“History shows that most periods of serious financial instability involve a scenario in which debt is high relative to a volatile underlying asset, and the value of the asset subsequently declines,” Rosengren said. “These declines not only create problems for the owners of the asset (in this case, property), but also for the lenders—who may end up acquiring the asset in the event of default.”
The New England commercial real estate debacle of the late 1980s-early 1990s represents a good example of what can happen, said Rosengren, and something to be avoided.
Regarding apartment properties, the OCC’s report noted that “apartments are at a more advanced stage of the vacancy rate cycle than other commercial property types and so could see rising vacancy rates sooner than other property types. Because of booming new apartment construction, the national apartment vacancy rate, which fluctuated within a narrow range in the past two years, is expected to increase by nearly 1 percentage point over the next two years.”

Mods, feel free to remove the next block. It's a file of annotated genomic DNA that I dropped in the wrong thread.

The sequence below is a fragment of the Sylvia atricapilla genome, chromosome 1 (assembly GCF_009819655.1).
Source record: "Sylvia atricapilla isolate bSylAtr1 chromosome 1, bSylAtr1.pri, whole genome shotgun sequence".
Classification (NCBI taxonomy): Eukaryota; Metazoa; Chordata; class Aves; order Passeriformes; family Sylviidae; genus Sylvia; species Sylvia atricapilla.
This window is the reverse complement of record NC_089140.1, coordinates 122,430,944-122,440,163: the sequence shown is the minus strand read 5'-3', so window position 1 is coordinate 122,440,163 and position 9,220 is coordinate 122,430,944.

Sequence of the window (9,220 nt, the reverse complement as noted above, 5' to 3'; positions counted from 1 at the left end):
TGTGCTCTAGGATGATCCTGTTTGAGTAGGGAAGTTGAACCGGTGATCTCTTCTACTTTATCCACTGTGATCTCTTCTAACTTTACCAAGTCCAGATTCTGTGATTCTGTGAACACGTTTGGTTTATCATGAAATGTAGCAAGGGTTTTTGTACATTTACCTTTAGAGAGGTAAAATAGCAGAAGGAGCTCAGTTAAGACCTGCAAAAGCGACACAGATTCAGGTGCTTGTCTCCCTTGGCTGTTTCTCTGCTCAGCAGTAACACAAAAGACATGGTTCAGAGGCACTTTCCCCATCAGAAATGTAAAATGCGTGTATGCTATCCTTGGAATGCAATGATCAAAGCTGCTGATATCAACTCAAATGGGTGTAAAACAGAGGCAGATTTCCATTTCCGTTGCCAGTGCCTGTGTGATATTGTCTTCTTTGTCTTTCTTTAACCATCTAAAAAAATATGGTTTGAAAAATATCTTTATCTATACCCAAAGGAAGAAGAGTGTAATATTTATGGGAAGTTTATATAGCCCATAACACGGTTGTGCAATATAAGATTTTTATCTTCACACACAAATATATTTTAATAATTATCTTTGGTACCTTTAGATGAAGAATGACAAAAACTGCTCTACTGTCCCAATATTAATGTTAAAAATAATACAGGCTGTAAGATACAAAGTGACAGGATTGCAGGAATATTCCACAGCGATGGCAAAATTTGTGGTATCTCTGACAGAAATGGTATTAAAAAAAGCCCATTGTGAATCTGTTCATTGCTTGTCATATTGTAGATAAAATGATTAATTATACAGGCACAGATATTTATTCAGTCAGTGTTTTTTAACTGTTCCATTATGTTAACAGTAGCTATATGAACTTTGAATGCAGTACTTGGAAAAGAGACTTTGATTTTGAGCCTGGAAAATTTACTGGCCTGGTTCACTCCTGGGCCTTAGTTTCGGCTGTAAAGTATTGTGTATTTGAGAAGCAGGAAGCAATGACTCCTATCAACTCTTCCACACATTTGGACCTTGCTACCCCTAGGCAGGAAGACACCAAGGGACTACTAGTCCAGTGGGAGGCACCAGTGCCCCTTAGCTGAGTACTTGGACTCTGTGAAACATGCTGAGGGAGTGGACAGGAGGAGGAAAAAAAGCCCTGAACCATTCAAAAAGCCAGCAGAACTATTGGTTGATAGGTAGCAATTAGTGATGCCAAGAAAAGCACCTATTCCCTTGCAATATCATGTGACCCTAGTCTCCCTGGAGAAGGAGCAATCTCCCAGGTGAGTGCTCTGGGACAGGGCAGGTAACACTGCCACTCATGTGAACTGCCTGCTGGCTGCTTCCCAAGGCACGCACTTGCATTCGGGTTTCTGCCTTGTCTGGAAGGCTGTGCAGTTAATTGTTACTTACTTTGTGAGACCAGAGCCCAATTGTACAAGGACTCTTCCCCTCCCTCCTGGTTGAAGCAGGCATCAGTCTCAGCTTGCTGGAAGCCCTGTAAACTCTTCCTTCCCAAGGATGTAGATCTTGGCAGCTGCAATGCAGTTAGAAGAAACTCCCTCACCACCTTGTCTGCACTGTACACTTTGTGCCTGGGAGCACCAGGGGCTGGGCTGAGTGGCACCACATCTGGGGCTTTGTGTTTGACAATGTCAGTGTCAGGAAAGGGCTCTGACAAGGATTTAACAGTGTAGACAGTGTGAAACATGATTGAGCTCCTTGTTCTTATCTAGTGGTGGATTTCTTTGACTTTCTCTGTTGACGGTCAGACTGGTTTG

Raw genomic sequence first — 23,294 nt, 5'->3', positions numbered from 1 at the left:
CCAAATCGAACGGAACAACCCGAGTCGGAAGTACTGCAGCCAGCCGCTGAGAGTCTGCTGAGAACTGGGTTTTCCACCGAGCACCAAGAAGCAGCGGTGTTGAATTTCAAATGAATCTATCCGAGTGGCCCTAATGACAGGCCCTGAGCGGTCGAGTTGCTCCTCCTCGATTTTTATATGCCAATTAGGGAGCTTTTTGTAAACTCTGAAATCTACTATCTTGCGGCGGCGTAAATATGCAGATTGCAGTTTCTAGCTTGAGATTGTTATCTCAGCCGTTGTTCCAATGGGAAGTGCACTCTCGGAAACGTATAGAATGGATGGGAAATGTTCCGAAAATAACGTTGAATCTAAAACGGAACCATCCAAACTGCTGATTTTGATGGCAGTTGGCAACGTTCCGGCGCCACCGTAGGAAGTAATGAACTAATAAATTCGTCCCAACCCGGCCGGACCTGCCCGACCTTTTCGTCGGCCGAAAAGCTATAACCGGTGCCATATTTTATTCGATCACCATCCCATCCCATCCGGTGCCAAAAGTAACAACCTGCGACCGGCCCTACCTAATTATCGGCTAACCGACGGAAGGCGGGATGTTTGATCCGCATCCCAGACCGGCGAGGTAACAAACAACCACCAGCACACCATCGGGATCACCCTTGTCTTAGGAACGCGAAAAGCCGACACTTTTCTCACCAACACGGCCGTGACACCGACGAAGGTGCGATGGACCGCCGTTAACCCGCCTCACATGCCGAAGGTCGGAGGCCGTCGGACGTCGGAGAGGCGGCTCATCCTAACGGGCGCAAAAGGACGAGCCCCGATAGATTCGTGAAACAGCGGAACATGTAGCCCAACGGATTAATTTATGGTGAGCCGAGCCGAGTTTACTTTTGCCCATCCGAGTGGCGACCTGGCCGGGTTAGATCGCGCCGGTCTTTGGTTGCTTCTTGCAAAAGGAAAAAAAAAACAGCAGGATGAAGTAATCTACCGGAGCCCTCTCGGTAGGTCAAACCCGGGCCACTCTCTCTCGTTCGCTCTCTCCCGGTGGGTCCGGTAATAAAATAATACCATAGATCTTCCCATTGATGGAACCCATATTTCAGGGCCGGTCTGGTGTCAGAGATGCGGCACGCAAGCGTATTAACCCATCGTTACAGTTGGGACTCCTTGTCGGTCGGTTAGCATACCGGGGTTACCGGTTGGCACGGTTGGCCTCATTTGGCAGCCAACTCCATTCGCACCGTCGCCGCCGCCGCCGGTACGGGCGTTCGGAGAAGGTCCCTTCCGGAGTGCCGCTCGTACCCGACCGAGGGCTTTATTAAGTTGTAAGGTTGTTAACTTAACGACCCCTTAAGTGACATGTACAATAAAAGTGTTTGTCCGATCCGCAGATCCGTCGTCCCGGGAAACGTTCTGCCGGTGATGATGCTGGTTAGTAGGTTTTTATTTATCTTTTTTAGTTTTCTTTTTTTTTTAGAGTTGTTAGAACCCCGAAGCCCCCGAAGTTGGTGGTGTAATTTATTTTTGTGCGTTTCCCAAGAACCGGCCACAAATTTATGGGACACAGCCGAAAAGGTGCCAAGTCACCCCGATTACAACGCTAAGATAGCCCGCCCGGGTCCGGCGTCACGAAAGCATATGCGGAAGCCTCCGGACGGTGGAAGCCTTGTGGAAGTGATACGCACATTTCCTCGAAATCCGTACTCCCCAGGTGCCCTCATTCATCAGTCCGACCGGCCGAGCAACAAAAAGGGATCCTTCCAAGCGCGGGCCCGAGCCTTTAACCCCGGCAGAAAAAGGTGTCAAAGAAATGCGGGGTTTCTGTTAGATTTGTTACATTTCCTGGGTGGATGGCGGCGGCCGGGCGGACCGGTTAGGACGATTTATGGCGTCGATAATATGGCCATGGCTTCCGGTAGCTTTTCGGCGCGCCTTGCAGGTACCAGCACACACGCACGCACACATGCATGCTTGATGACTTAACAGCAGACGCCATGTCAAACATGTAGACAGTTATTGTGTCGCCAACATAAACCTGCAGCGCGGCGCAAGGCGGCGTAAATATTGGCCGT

OCC said that markets with the greatest amounts of new construction will see apartment vacancy rates rise even higher.
On the other hand, not having seen the uptick in new construction of the multifamily sector, other CRE categories should not see a rise in vacancies, but rather, a continuing decline in vacancies over the next couple of years, according to OCC.
The OCC report noted that multifamily lending continues to grow across all bank size categories, though it was stronger among banks with assets of greater than $1 billion. Although multifamily CRE lending represents a small share of total bank credit, according to OCC, it is a significant concentration and a fast-growing category for more than one in seven banks that are experiencing growth rates of 10% or more.
OCC also said that commercial real estate industry figures indicate that the pace of growth in CRE property values will likely slow in the period ahead.
“In the next [period],” said OCC, “higher interest rates will raise borrowing costs for both domestic and foreign investors and could dampen the pace of price growth for commercial properties.”